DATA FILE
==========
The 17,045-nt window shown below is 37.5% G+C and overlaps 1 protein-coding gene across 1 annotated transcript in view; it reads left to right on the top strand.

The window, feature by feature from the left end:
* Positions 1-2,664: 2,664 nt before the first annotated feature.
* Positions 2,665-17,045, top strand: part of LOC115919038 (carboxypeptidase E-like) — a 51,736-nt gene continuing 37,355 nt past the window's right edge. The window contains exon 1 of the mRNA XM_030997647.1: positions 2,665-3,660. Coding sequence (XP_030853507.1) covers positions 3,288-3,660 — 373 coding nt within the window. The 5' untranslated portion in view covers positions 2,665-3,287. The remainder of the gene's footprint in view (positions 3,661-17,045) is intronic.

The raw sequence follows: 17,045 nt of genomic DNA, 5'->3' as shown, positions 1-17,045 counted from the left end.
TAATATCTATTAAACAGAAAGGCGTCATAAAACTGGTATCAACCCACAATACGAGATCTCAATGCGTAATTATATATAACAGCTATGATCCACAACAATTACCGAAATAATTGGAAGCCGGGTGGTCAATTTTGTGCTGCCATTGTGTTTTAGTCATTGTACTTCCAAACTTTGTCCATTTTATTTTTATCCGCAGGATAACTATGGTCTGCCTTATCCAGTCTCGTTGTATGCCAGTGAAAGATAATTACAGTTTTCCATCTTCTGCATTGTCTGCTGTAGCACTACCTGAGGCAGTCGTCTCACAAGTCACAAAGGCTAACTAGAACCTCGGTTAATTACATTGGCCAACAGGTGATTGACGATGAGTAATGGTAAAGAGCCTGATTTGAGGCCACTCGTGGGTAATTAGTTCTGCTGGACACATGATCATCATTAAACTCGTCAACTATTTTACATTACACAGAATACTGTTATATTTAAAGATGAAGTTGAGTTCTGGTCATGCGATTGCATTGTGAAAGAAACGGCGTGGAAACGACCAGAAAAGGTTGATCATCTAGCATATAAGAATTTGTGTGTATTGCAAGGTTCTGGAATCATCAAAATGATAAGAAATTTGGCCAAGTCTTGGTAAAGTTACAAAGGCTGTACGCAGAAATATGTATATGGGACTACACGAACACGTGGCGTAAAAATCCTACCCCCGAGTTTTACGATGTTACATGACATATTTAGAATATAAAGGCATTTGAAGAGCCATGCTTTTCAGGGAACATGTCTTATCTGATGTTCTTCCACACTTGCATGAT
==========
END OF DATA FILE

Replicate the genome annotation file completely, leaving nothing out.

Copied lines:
The 17,045-nt window shown below is 37.5% G+C and overlaps 1 protein-coding gene across 1 annotated transcript in view; it reads left to right on the top strand.

The window, feature by feature from the left end:
* Positions 1-2,664: 2,664 nt before the first annotated feature.
* Positions 2,665-17,045, top strand: part of LOC115919038 (carboxypeptidase E-like) — a 51,736-nt gene continuing 37,355 nt past the window's right edge. The window contains exon 1 of the mRNA XM_030997647.1: positions 2,665-3,660. Coding sequence (XP_030853507.1) covers positions 3,288-3,660 — 373 coding nt within the window. The 5' untranslated portion in view covers positions 2,665-3,287. The remainder of the gene's footprint in view (positions 3,661-17,045) is intronic.

The raw sequence follows: 17,045 nt of genomic DNA, 5'->3' as shown, positions 1-17,045 counted from the left end.
TAATATCTATTAAACAGAAAGGCGTCATAAAACTGGTATCAACCCACAATACGAGATCTCAATGCGTAATTATATATAACAGCTATGATCCACAACAATTACCGAAATAATTGGAAGCCGGGTGGTCAATTTTGTGCTGCCATTGTGTTTTAGTCATTGTACTTCCAAACTTTGTCCATTTTATTTTTATCCGCAGGATAACTATGGTCTGCCTTATCCAGTCTCGTTGTATGCCAGTGAAAGATAATTACAGTTTTCCATCTTCTGCATTGTCTGCTGTAGCACTACCTGAGGCAGTCGTCTCACAAGTCACAAAGGCTAACTAGAACCTCGGTTAATTACATTGGCCAACAGGTGATTGACGATGAGTAATGGTAAAGAGCCTGATTTGAGGCCACTCGTGGGTAATTAGTTCTGCTGGACACATGATCATCATTAAACTCGTCAACTATTTTACATTACACAGAATACTGTTATATTTAAAGATGAAGTTGAGTTCTGGTCATGCGATTGCATTGTGAAAGAAACGGCGTGGAAACGACCAGAAAAGGTTGATCATCTAGCATATAAGAATTTGTGTGTATTGCAAGGTTCTGGAATCATCAAAATGATAAGAAATTTGGCCAAGTCTTGGTAAAGTTACAAAGGCTGTACGCAGAAATATGTATATGGGACTACACGAACACGTGGCGTAAAAATCCTACCCCCGAGTTTTACGATGTTACATGACATATTTAGAATATAAAGGCATTTGAAGAGCCATGCTTTTCAGGGAACATGTCTTATCTGATGTTCTTCCACACTTGCATGAT